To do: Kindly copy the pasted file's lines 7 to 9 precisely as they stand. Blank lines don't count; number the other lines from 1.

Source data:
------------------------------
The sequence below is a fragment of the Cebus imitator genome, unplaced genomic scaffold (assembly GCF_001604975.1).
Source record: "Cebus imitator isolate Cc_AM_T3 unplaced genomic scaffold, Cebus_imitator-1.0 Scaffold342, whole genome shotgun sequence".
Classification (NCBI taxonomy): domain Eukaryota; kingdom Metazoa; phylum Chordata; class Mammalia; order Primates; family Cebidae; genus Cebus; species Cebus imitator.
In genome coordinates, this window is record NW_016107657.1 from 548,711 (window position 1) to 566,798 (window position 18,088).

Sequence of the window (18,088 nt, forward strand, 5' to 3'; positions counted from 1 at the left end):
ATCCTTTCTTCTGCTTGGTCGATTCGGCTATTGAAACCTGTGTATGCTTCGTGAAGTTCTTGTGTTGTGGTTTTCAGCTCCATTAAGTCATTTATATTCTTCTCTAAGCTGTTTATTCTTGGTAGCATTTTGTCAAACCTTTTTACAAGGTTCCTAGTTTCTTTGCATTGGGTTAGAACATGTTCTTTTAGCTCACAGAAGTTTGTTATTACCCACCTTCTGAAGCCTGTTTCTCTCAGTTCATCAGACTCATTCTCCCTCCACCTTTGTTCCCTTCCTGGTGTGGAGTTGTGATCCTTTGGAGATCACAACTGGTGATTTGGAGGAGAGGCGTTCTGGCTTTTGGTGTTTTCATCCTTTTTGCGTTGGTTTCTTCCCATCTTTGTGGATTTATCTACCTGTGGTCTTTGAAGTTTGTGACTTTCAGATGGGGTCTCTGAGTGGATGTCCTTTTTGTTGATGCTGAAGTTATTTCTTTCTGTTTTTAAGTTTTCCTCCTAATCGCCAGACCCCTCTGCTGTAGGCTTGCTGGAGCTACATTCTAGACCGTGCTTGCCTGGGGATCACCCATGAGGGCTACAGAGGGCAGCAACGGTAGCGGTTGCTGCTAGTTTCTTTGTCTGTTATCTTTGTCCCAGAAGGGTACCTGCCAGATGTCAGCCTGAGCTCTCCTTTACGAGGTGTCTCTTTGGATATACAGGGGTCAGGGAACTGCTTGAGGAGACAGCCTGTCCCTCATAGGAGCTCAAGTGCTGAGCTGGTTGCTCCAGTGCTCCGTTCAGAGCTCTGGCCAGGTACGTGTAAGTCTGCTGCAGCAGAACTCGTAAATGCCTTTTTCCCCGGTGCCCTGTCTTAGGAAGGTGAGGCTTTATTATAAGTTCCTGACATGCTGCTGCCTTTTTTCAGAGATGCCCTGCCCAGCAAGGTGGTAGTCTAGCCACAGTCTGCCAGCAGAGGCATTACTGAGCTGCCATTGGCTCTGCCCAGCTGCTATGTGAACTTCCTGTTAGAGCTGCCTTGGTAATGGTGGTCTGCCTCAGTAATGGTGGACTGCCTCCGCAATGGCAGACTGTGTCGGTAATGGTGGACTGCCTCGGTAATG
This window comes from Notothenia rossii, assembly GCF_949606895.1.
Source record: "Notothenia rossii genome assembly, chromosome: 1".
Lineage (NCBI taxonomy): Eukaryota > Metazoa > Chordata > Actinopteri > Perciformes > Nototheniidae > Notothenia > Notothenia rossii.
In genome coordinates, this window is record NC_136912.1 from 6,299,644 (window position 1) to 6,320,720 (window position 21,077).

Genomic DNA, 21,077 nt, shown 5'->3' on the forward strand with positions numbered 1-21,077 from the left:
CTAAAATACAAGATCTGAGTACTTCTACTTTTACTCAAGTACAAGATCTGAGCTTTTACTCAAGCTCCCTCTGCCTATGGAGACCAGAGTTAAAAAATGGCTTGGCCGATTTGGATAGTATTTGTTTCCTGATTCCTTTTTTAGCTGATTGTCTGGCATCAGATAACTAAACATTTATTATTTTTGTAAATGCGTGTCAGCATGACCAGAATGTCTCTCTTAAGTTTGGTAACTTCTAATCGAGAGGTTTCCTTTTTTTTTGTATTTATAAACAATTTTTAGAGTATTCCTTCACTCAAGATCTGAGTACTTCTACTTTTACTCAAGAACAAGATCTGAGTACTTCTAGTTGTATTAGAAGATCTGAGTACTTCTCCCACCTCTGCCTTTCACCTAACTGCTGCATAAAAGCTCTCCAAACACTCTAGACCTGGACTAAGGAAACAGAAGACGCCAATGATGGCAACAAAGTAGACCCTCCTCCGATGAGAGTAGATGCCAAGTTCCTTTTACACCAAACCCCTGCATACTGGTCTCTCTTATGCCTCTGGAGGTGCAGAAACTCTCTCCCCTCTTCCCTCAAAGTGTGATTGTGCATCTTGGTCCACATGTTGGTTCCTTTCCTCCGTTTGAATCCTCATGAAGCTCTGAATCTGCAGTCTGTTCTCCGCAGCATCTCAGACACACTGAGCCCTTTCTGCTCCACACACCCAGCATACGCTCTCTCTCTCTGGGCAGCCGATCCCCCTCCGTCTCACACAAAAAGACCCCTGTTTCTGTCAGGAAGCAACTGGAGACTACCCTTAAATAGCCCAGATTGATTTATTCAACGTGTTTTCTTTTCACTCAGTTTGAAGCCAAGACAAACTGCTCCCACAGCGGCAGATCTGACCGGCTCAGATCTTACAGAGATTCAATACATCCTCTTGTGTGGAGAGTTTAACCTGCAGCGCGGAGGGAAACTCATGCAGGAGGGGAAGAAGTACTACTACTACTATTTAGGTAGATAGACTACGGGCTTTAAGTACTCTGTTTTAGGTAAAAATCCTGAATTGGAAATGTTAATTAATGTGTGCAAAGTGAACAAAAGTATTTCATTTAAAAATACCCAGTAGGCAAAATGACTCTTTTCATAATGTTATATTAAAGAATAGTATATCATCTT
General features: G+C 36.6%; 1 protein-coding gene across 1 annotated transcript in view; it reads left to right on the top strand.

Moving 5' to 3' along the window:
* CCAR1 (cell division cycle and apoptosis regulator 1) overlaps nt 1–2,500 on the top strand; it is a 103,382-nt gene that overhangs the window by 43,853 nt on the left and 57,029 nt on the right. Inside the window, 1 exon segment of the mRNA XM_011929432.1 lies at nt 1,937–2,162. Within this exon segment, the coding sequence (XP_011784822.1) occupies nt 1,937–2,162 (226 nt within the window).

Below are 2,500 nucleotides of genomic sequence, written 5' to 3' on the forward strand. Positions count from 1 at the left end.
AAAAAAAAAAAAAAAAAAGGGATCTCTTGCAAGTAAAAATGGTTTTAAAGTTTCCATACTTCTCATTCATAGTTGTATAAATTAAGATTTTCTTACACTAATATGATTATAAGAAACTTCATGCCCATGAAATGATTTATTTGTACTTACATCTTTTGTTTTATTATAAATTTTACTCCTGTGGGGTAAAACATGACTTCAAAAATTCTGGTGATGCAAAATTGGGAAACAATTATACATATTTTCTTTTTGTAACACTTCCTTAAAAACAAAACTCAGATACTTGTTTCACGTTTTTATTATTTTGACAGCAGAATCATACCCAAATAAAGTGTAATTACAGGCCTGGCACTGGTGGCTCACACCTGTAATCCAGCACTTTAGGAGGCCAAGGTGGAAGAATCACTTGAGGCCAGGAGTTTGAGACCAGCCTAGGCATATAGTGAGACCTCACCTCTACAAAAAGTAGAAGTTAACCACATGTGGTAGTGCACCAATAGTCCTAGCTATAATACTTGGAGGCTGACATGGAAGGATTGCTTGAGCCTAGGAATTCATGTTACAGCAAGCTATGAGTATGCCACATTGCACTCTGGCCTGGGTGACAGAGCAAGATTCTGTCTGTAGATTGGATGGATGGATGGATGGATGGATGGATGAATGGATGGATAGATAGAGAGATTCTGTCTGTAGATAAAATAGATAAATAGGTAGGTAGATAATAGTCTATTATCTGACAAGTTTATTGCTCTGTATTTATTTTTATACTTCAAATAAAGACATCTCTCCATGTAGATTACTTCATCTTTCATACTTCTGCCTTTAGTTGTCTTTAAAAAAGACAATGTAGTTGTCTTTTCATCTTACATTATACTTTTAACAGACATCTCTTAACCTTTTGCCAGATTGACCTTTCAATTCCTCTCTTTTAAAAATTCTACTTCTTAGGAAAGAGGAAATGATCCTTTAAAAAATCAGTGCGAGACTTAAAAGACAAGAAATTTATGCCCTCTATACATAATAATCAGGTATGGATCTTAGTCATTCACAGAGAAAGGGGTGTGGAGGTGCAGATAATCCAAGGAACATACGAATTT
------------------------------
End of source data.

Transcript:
This window comes from Notothenia rossii, assembly GCF_949606895.1.
Source record: "Notothenia rossii genome assembly, chromosome: 1".
Lineage (NCBI taxonomy): Eukaryota > Metazoa > Chordata > Actinopteri > Perciformes > Nototheniidae > Notothenia > Notothenia rossii.